Since the early identification of developmental and behavioral disorders is critical to the well-being of children and their families, screening should be an integral function of the primary care medical home. The American Academy of Pediatrics recommends that parents of children be given screening questionnaires at 9, 18, and 30 months, but many doctors choose to instead screen at 24 months since the 30-month visit is not often reimbursable by third party payers.
Here are 7 reasons why developmental screening is important at 9, 18, 24/30 months and when surveillance shows risk at other visits:
- To celebrate milestones and recognize developmental promotion of all children. By checking the child’s abilities, parents will learn what is fun for the young child at a particular stage of development and may find tasks that are enjoyable activities that could promote positive parent-child relationships and deepen the parent-child bond.
- Developmental and behavioral screening can lead to an earlier diagnosis allowing for early treatment and supportive services. Studies show early intervention can greatly improve a child’s development and help them make the most of their abilities. Early intervention also provides support for parents and siblings of children with special needs and can help build a more caring and nurturing environment for the entire family.
- Clinical observation only detects 30% of children with significant delays. Developmental and behavioral screenings can lead to the diagnosis of Autism Spectrum Disorder, emotional disturbances, and speech and language disorders that often go undetected until children enter school.
- Delayed diagnosis and interventions cost the children, families and society money, time, and worry. Late diagnosis forces states, schools, and taxpayers to foot the bill for expensive special education fixes when early intervention may have minimized the cost.
- Delays and/or deficits in one area of a child’s development or health can affect the development of other abilities as well. For instance, newborn and early childhood hearing screening can lead to a diagnosis which can alert the physician and parent to seek a remedy. Continued hearing loss can cause language, communication and socio-emotional growth issues.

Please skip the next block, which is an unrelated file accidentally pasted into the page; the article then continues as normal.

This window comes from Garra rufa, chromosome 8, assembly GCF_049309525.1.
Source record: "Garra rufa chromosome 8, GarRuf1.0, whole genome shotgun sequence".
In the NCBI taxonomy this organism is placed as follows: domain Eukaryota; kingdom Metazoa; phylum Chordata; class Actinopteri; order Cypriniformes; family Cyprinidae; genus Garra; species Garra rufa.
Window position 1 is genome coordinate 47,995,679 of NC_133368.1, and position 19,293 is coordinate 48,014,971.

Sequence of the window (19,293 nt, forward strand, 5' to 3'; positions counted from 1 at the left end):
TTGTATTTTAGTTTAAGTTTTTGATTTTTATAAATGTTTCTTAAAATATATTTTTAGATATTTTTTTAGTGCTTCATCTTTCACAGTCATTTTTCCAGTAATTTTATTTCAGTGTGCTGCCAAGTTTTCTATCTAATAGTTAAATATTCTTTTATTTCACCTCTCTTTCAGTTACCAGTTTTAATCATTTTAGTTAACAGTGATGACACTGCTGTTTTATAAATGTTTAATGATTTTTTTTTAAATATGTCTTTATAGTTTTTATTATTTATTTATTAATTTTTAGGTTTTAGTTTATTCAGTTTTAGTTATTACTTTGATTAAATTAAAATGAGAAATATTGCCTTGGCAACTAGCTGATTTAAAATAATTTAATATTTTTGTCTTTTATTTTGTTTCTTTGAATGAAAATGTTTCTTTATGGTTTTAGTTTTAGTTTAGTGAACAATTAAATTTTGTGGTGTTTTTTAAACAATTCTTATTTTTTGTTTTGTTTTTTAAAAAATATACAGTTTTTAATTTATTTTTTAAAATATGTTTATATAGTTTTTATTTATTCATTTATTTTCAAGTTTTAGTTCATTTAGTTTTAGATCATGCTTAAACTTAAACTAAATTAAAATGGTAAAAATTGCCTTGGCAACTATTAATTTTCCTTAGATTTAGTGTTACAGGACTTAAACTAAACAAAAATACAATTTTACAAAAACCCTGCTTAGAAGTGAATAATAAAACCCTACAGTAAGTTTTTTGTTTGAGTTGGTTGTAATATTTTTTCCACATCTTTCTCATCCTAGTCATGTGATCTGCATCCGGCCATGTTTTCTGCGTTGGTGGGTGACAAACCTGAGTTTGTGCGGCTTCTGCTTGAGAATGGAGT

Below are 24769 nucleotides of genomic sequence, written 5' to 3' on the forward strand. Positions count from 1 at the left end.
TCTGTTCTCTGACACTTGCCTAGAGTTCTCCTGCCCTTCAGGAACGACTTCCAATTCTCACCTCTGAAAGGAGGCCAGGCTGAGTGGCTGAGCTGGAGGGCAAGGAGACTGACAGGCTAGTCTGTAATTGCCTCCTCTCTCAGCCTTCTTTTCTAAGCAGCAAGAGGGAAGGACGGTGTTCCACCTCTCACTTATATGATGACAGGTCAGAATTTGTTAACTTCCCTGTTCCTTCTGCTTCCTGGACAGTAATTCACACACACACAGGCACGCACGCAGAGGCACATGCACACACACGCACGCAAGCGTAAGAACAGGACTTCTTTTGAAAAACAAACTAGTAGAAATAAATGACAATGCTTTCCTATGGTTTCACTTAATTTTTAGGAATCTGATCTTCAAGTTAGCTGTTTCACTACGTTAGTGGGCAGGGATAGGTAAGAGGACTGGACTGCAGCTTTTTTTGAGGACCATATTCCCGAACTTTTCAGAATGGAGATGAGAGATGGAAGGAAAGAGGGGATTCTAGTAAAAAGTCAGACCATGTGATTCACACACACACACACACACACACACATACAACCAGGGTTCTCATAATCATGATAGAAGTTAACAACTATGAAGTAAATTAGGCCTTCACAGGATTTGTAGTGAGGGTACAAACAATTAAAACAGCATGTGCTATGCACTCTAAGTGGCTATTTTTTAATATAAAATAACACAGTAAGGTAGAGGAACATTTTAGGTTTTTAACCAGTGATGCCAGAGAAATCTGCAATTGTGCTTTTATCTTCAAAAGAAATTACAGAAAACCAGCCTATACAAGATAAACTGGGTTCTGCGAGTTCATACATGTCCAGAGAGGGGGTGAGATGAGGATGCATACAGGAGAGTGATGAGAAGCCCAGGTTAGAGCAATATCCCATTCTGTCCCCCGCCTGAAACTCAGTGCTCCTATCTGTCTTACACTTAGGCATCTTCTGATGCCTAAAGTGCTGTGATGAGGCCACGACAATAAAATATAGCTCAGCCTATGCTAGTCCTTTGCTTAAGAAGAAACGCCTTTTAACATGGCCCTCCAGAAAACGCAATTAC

- Both the Center for Disease Control and the American Academy of Pediatrics strongly recommend developmental, behavioral and health screening. In addition, the Individuals with Disabilities Education Act (IDEA) Amendments of 1997 mandate early identification of, and intervention for, developmental disabilities through the development of community-based systems.
- States are required to provide comprehensive and preventative health care services for children under age 21 who are enrolled in Medicaid under the Early and Periodic Screening, Diagnostic and Treatment (EPSDT) regulations.
Most screening for developmental delays and behavioral and health issues is fairly simple and can be done through paper and pencil questionnaires administered in the doctor’s office or can be done online in the comfort of the parent’s home using CHADIS on a computer, tablet, or smartphone. These screens are paid for by Medicaid and most insurers using code 96110. Regardless of how screening is performed, the future of children’s abilities is at stake.
CHADIS is a unique screening, decision support and patient engagement system designed to streamline and optimize healthcare by providing Clinicians with evidence-based data that improves diagnosis and management of health, emotional, developmental and behavioral concerns.
Ask your physician for any of the many resources CHADIS has on child development.
American Academy of Pediatrics; Council on Children With Disabilities, Section on Developmental Behavioral Pediatrics, Bright Futures Steering Committee and Medical Home Initiatives for Children With Special Needs Project Advisory Committee.Identifying Infants and Young Children With Developmental Disorders in the Medical Home: An Algorithm for Developmental Surveillance and Screening. Pediatrics. 2006;118(1):405-420.
Additional DSS Information
Pediatrics Article (2010): Implementing Developmental Screening and Referrals: Lessons Learned From a National Project
Pediatrics Article (2011): Trends in the Use of Standardized Tools for Developmental Screening in Early Childhood: 2002–2009 andAbstract Presented at 2010 PAS Meeting
AAP News (2006): AAP policy, algorithm assist in early developmental screens
AAP News (2011): Pediatricians’ use of developmental screening tools on the rise
AAP News (2011): Efforts must continue to improve developmental screening rates, payment
Posted by Karen Gauthier